The Atlantic: Gambling Channels Are the Latest Victims of YouTube’s Arbitrary Moderation Process. “Days before he was set to begin a month-long promotional tour for his YouTube channel, Brian Christopher learned that his account had been abruptly terminated. In the two years since Christopher has been running BrianChristopherSlots, he’s produced more than 1,100 vlogs of himself gambling, mostly on slot machines, and racked up 50 million views and 80,000 subscribers. But then, last week, his account was suspended, along with many other prominent YouTube gambling channels. In an email, YouTube explained the suspension was due to ‘repeated or severe violations’ of its community guidelines, which prohibit ‘violent or dangerous acts that have an inherent risk of serious physical harm or death.’ (YouTube did not respond to requests for comment from The Atlantic.)” I am not a fan of gambling but this is nuts.
Polygon: YouTube’s top creators are burning out and breaking down en masse. “Three weeks ago, Bobby Burns, a YouTuber with just under one million subscribers, sat down on a rock in Central Park to talk about a recent mental health episode. One week ago, Elle Mills, a creator with more than 1.2 million subscribers, uploaded a video that included vulnerable footage during a breakdown. Six days ago, Rubén ‘El Rubius’ Gundersen, the third most popular YouTuber in the world with just under 30 million subscribers, turned on his camera to talk to his viewers about the fear of an impending breakdown and his decision to take a break from YouTube.”
EurekAlert: Research highlights the influence social media marketing has on children’s food intake . “New research from the University of Liverpool, presented at the European Congress on Obesity today (Wednesday, 23 May), highlights the negative influence that social media has on children’s food intake. Current research shows celebrity endorsement and television advertising of unhealthy foods increases children’s intake of these foods. However, children are increasingly exposed to marketing through digital avenues, such as on social media, and the impact of marketing by YouTube video bloggers (vloggers) on these outcomes has, until now, not been known.”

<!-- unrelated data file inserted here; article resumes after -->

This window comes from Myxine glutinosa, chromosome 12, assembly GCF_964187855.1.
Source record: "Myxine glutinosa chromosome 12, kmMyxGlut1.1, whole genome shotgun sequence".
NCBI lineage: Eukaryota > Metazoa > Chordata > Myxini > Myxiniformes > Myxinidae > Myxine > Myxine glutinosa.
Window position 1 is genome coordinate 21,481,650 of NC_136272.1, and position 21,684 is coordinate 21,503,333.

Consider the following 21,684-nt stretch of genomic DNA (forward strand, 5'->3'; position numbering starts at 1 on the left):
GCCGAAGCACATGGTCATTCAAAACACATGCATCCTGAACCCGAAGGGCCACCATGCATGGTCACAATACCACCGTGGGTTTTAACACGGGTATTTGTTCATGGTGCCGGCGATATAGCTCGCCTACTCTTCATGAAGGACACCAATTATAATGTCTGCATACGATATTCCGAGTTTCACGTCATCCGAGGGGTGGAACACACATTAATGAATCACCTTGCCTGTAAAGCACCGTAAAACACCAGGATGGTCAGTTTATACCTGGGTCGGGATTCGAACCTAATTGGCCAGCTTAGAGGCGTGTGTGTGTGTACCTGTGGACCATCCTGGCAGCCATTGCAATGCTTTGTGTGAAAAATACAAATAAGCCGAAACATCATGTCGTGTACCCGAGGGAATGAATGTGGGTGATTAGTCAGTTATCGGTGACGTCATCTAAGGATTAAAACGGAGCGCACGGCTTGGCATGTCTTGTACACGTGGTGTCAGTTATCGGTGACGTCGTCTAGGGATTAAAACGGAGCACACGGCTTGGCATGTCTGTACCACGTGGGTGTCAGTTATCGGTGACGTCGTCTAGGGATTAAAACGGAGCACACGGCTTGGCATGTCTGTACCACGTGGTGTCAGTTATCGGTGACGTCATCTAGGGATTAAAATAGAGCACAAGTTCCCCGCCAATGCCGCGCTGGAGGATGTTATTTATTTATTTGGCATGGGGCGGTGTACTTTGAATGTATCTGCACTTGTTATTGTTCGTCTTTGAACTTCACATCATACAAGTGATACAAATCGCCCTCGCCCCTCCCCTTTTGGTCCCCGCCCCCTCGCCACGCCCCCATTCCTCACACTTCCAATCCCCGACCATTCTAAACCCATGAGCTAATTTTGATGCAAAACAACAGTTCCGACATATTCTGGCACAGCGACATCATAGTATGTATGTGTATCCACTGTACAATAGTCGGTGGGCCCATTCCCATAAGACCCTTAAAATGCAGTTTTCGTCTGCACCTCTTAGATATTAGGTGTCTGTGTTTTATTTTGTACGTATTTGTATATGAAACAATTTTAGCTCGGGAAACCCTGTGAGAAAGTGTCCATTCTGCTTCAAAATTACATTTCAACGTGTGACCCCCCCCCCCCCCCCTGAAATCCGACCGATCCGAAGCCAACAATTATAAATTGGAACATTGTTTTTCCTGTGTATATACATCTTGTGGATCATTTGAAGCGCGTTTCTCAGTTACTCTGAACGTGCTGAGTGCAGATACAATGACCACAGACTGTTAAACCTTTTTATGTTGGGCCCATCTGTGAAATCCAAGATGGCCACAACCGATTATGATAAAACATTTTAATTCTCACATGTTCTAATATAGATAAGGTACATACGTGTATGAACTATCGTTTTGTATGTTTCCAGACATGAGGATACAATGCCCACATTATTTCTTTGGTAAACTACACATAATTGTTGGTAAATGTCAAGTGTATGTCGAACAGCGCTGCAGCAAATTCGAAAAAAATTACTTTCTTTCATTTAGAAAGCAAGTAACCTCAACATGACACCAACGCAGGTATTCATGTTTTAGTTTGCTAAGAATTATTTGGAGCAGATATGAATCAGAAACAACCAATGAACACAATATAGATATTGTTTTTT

The Drum: Google removes Singaporean YouTuber Amos Yee channel over brand safety fears. “YouTube vlogger Amos Yee is in the news again after his YouTube channel was taken down by Google over brand safety concerns after he posted videos defending paedophilia. The Singaporean was charged for six charges related to the anti-religion posts on his YouTube channel and two for failing to show up to court, two years ago. He then sought asylum in the United States after finishing his sentence.”
TechCrunch: Snapchat hosts first Creators Summit after years of neglect . “Social media stars have always been treated like nobodies instead of VIPs on Snapchat. Despite pioneering the Stories and creative tools they love, the lack of support saw many drift to YouTube’s ad dollars and Instagram’s bigger audience. Now Snap CEO Evan Spiegel is finally stepping up to win back their favor and their content.”
Tubefilter: Barcelona-Based YouTuber Faces Prison For Pranking Homeless Man With Doctored Oreos. “If you thought YouTube pranks had already revealed the lowest levels of human decency, prepare to be stunned: a Barcelona-based YouTuber named Kanghua Ren is in serious trouble with the law after carrying out a prank in which he filled Oreo cookies with toothpaste and fed them to an unsuspecting homeless man on camera.”
The Verge: YouTube CEO addresses demonetization, ignores frustrated small creators. “YouTube CEO Susan Wojcicki announced in a blog post today that YouTube will be launching a pilot program with a small group of users in an attempt to address and ameliorate its creators’ continued concerns regarding demonetization and other recent, largely unpopular changes to the YouTube Partners Program.” YouTube is not being nice to its golden goose.